Opera under a mushroom cloud

  • by Roberto Friedman
  • Wednesday August 15, 2018
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Nuclear opera from genius composer John Adams. Photo: Nonesuch
Nuclear opera from genius composer John Adams. Photo: Nonesuch

Nonesuch has just released the first recording of "Doctor Atomic," composer John Adams' opera about the Manhattan Project, which had its world premiere from San Francisco Opera in 2005. Out There, who was in the audience at its debut, gave the recording a deep listen.

On the two-CD box set, the Bay Area composer conducts the BBC Singers and the BBC Symphony Orchestra, with a cast led by Gerald Finley and Julia Bullock as the alpha couple Dr. J. Robert and Kitty Oppenheimer. Peter Sellars created the libretto, drawing from original sources and poetry to explore the final hours leading up to the first atomic bomb explosion at the Alamogordo, New Mexico test site in 1945. A 64-page bound booklet includes archival photos, the libretto, and an essay by Mark Swed.

It's easily one of Adams' most accomplished and musically complex scores. A feeling of apprehension and doom pervades from its very first bars, and the opera's stand-out aria, the Act I closer "Batter my heart," in which Oppenheimer battles his demons to the lines of a transcendent John Donne sonnet, is up there with the very best of Adams' entire oeuvre.

The opera's main problem is that the Sellars-curated libretto is just not dramatic enough to sustain audience engagement. It's a shame, since Adams' score is intensely exciting, as evinced in the opening scene of Act II, Kitty Oppenheimer's (Julia Bullock) anxiety monologue "Wary of time O it seizes the soul tonight." Then an orchestral interlude, "Rain over the Sangre de Cristo," segues into Kitty's Tiwa Indian maid Pasqualita's (Jennifer Johnston) "Cloud-flower Lullaby." Throughout, the music is stirring, multi-layered, and allusive.

But the actual preparations for, and complications of timing around, the test blast are simply not operatic in nature, nor are they very compelling as narrative drive. There's a lot of information, as in meteorologist Frank Hubbard (Marcus Farnworth)'s lines: "We have visibility greater than sixty miles. The surface wind from the east southeast is three to six miles per hour below 500 feet." Engineers scurry about, worrying about radio connections and techno snafus. "Tosca," this is not. But a great 21st-century score it certainly is.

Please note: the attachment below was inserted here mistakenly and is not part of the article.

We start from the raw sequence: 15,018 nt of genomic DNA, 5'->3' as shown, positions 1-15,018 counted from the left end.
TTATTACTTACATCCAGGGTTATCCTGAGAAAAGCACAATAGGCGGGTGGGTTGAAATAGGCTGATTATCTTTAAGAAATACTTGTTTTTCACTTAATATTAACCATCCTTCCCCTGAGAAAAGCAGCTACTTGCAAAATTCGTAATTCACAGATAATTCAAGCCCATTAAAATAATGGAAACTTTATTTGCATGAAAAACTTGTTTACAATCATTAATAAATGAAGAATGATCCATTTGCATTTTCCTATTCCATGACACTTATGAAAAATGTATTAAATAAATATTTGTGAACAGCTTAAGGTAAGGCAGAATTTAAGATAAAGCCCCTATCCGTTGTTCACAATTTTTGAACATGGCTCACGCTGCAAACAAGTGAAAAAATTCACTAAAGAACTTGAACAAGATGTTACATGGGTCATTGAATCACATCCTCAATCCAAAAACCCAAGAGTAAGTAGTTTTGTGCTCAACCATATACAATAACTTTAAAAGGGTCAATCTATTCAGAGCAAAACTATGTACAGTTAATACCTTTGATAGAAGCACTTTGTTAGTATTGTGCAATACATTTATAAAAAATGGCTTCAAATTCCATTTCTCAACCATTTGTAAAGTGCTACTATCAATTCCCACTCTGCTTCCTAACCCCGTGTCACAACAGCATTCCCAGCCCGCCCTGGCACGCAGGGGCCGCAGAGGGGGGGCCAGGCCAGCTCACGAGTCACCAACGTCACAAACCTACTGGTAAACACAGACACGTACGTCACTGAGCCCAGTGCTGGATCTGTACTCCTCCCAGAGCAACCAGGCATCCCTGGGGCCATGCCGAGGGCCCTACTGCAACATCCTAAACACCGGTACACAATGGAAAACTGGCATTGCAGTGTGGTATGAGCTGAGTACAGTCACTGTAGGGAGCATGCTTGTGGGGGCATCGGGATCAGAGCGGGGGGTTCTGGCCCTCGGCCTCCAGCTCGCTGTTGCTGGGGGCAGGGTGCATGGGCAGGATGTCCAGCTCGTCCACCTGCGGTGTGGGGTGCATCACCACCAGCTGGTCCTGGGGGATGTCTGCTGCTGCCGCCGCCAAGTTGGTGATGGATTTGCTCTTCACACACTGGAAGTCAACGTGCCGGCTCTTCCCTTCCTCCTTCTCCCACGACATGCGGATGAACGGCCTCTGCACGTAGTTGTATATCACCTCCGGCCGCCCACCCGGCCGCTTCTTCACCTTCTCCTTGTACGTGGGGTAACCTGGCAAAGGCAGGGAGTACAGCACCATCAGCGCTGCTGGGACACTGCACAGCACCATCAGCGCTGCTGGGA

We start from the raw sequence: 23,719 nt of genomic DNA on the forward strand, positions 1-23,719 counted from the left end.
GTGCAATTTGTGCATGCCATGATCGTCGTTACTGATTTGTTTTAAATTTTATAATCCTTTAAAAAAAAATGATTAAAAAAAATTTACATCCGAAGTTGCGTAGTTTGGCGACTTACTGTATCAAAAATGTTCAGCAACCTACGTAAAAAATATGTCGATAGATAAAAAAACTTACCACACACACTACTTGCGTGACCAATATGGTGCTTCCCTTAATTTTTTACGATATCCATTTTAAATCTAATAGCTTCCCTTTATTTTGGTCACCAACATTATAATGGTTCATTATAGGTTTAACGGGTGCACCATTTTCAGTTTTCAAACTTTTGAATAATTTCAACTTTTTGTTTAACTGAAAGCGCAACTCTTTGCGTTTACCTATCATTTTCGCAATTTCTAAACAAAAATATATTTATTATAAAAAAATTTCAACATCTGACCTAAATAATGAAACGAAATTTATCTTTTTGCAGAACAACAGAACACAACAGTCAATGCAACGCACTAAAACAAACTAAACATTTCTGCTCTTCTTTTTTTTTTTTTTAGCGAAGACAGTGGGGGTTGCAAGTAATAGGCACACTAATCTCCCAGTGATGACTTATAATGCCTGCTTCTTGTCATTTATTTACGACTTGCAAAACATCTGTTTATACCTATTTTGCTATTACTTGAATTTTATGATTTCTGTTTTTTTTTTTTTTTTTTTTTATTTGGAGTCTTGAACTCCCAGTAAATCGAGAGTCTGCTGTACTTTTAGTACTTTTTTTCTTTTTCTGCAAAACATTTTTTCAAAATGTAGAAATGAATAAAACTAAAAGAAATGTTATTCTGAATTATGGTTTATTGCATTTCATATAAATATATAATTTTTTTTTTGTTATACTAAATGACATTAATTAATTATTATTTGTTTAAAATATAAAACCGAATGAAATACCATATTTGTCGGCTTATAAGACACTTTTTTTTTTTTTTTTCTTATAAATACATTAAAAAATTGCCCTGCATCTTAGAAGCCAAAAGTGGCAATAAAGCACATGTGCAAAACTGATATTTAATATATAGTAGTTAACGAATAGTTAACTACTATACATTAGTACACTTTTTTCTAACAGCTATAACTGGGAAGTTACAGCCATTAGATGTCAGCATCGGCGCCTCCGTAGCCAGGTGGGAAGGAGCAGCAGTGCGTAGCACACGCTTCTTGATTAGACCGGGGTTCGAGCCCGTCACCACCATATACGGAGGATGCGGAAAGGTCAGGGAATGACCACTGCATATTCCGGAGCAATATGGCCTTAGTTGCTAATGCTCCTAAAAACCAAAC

A self-portrait by Cecil Beaton, from Love, Cecil. Photo: Zeitgeist Films.  

Along with everyone else at the opera's premiere, the big question for OT was, How would Adams convey the cataclysmic detonation, the opera's climax, in music? Turns out it's the quietest, most anti-climactic nuclear explosion in history. The world enters the nuclear age not with a bang but with a whimper, in the low woodwinds.

Beaton goes on

Guess we knew the work of late British aesthete Cecil Beaton best from his Oscar-winning production and costume designs for "Gigi" and "My Fair Lady," but his life work also included photography, visual art, theatre and film design, and his published diaries and scrapbooks.

We enjoyed the new documentary "Love, Cecil" from director Lisa Immordino Vreeland, full of previously unseen footage and stills, with excerpts from his diaries narrated by Rupert Everett, and many interview scenes of Beaton describing himself in his own words. Publicity says, "From his work for Vogue, as a photographer in WWII, to his relationship with the Royal Family and his alleged affair with Greta Garbo (her picture was discovered in his bedroom among those of two of his male lovers after his death), the film includes appearances by David Hockney, Isaac Mizrahi, David Bailey, Leslie Caron and Hamish Bowles." Cecil is all here: from his outsize talent to his eagle eye, from his snobbery, class consciousness, and prejudice to his openness to the new, the spontaneous, and the visual knockout.